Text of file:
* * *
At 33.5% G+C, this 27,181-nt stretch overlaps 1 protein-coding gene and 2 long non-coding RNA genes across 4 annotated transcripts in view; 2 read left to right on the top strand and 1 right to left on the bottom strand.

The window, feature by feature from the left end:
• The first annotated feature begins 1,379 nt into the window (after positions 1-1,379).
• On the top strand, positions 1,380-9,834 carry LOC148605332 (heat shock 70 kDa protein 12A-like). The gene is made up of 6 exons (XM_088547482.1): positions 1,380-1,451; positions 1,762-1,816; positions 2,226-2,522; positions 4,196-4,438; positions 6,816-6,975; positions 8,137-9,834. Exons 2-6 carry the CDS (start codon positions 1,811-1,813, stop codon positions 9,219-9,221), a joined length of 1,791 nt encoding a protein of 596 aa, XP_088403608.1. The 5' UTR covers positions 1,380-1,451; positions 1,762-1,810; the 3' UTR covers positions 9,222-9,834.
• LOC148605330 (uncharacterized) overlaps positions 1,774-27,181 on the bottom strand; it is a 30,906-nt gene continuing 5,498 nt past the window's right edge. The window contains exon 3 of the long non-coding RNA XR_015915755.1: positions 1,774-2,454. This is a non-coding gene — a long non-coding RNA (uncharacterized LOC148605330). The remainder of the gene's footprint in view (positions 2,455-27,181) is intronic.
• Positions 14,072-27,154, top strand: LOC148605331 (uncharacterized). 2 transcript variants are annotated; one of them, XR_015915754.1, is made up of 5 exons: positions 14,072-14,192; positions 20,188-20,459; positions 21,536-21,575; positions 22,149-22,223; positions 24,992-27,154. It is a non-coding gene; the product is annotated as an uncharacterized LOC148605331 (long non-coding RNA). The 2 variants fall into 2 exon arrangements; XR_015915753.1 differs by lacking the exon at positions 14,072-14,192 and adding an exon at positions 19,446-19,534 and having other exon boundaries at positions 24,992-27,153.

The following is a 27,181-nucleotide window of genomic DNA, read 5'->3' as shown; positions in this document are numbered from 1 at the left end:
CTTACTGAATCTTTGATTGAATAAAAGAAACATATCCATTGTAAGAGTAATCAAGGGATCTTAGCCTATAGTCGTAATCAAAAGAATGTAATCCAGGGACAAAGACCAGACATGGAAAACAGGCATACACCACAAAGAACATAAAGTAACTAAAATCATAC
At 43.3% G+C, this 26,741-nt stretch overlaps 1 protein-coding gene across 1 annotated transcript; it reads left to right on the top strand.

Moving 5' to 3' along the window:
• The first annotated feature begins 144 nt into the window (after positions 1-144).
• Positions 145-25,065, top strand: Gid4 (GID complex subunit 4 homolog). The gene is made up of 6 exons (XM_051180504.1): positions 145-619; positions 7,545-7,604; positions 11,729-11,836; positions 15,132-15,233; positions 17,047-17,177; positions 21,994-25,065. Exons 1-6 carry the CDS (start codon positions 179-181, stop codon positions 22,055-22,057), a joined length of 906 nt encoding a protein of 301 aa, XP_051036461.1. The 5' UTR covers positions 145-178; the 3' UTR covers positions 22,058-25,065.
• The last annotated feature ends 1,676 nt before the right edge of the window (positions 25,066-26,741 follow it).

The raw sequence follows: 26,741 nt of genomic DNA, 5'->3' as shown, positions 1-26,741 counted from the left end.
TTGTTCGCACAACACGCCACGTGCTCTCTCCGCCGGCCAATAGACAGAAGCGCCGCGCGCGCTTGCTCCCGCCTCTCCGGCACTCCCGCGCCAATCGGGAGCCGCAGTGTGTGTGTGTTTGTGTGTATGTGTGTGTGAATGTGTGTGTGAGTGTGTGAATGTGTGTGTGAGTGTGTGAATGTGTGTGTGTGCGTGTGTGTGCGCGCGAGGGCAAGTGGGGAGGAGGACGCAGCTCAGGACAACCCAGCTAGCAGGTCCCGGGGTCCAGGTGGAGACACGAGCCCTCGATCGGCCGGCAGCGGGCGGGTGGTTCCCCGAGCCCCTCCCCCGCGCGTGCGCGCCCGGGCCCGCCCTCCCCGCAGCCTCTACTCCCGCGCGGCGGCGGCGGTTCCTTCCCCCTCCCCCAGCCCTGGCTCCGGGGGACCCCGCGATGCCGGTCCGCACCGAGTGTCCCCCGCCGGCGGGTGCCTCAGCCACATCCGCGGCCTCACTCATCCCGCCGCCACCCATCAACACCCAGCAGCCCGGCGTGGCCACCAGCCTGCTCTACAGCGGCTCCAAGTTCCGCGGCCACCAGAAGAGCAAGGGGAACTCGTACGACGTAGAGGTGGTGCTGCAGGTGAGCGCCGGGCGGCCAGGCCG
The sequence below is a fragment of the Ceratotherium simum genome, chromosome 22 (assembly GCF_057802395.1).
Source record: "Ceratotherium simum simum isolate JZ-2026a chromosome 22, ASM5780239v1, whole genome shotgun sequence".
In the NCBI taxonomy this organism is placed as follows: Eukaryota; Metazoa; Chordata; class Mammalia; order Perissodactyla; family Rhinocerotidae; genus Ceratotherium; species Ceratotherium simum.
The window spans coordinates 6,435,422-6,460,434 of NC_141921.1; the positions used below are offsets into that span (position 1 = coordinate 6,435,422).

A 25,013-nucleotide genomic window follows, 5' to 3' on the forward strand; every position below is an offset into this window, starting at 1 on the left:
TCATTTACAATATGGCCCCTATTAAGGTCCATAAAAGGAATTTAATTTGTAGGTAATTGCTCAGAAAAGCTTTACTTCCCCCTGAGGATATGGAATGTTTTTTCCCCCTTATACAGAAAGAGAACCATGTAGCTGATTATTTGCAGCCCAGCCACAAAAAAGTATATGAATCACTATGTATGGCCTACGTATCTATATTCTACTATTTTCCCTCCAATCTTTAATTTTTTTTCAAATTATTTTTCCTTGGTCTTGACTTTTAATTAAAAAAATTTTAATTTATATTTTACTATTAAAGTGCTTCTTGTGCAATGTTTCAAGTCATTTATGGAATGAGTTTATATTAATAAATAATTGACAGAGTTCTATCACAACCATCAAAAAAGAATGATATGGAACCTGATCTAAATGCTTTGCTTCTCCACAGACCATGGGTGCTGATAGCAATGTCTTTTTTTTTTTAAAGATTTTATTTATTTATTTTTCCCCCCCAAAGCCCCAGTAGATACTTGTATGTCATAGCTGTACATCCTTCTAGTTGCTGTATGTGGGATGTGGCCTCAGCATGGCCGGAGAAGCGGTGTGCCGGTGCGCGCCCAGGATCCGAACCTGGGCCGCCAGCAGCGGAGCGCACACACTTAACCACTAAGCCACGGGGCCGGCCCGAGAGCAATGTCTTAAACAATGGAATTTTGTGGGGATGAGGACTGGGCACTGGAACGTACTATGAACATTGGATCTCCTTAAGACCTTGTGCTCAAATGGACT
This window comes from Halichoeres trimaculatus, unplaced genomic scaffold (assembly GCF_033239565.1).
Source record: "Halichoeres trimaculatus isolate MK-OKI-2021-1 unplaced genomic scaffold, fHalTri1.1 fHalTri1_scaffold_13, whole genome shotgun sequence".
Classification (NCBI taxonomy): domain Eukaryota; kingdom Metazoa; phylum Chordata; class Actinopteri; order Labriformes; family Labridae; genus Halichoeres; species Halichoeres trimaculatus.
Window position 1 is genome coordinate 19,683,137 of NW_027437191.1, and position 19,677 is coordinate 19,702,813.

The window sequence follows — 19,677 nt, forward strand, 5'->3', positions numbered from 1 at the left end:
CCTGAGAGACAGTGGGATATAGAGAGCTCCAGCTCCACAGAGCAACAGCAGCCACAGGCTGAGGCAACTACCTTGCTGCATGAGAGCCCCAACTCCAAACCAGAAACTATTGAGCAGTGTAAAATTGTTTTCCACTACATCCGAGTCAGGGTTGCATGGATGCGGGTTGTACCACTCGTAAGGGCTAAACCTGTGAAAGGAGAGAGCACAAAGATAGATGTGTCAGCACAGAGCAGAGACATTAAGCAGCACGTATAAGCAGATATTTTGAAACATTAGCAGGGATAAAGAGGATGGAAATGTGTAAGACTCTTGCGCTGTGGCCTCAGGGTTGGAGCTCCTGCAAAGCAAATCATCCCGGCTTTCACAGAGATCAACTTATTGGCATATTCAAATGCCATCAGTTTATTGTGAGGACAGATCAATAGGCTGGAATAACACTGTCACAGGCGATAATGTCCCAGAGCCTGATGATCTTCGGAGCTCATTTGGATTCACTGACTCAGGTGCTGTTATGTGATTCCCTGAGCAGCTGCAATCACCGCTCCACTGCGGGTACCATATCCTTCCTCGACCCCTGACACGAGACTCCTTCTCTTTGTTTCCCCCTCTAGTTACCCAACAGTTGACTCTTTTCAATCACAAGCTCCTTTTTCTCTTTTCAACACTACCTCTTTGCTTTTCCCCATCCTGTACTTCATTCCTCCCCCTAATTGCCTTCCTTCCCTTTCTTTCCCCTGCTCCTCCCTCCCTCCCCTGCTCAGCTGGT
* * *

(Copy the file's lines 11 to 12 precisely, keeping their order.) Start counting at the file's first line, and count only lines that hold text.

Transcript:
• The first annotated feature begins 144 nt into the window (after positions 1-144).
• Positions 145-25,065, top strand: Gid4 (GID complex subunit 4 homolog). The gene is made up of 6 exons (XM_051180504.1): positions 145-619; positions 7,545-7,604; positions 11,729-11,836; positions 15,132-15,233; positions 17,047-17,177; positions 21,994-25,065. Exons 1-6 carry the CDS (start codon positions 179-181, stop codon positions 22,055-22,057), a joined length of 906 nt encoding a protein of 301 aa, XP_051036461.1. The 5' UTR covers positions 145-178; the 3' UTR covers positions 22,058-25,065.